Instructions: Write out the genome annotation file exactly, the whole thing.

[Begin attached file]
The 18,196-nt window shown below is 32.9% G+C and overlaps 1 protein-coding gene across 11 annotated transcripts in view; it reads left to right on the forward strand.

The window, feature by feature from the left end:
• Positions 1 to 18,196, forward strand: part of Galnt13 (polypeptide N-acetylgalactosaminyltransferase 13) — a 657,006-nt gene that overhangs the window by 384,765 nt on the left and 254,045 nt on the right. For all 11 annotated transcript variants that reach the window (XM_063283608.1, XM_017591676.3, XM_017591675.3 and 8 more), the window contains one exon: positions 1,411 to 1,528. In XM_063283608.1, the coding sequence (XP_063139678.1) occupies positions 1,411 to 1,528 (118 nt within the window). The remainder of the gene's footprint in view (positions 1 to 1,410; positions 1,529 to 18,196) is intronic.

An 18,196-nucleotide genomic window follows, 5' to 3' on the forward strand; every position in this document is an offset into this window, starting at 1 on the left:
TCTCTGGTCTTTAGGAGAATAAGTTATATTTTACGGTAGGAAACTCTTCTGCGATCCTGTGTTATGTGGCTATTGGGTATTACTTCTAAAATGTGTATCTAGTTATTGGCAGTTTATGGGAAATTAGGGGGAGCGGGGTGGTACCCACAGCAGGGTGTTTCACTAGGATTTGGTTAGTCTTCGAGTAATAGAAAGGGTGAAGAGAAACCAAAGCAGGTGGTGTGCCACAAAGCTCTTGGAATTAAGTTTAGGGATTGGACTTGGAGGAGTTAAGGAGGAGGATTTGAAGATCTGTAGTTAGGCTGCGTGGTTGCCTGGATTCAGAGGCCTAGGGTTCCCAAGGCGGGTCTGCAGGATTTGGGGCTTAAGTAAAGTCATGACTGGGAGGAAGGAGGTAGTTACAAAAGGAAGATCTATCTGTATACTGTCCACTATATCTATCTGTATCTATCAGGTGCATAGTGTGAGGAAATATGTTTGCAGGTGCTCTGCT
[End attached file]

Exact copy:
The 18,196-nt window shown below is 32.9% G+C and overlaps 1 protein-coding gene across 11 annotated transcripts in view; it reads left to right on the forward strand.

The window, feature by feature from the left end:
• Positions 1 to 18,196, forward strand: part of Galnt13 (polypeptide N-acetylgalactosaminyltransferase 13) — a 657,006-nt gene that overhangs the window by 384,765 nt on the left and 254,045 nt on the right. For all 11 annotated transcript variants that reach the window (XM_063283608.1, XM_017591676.3, XM_017591675.3 and 8 more), the window contains one exon: positions 1,411 to 1,528. In XM_063283608.1, the coding sequence (XP_063139678.1) occupies positions 1,411 to 1,528 (118 nt within the window). The remainder of the gene's footprint in view (positions 1 to 1,410; positions 1,529 to 18,196) is intronic.

An 18,196-nucleotide genomic window follows, 5' to 3' on the forward strand; every position in this document is an offset into this window, starting at 1 on the left:
TCTCTGGTCTTTAGGAGAATAAGTTATATTTTACGGTAGGAAACTCTTCTGCGATCCTGTGTTATGTGGCTATTGGGTATTACTTCTAAAATGTGTATCTAGTTATTGGCAGTTTATGGGAAATTAGGGGGAGCGGGGTGGTACCCACAGCAGGGTGTTTCACTAGGATTTGGTTAGTCTTCGAGTAATAGAAAGGGTGAAGAGAAACCAAAGCAGGTGGTGTGCCACAAAGCTCTTGGAATTAAGTTTAGGGATTGGACTTGGAGGAGTTAAGGAGGAGGATTTGAAGATCTGTAGTTAGGCTGCGTGGTTGCCTGGATTCAGAGGCCTAGGGTTCCCAAGGCGGGTCTGCAGGATTTGGGGCTTAAGTAAAGTCATGACTGGGAGGAAGGAGGTAGTTACAAAAGGAAGATCTATCTGTATACTGTCCACTATATCTATCTGTATCTATCAGGTGCATAGTGTGAGGAAATATGTTTGCAGGTGCTCTGCT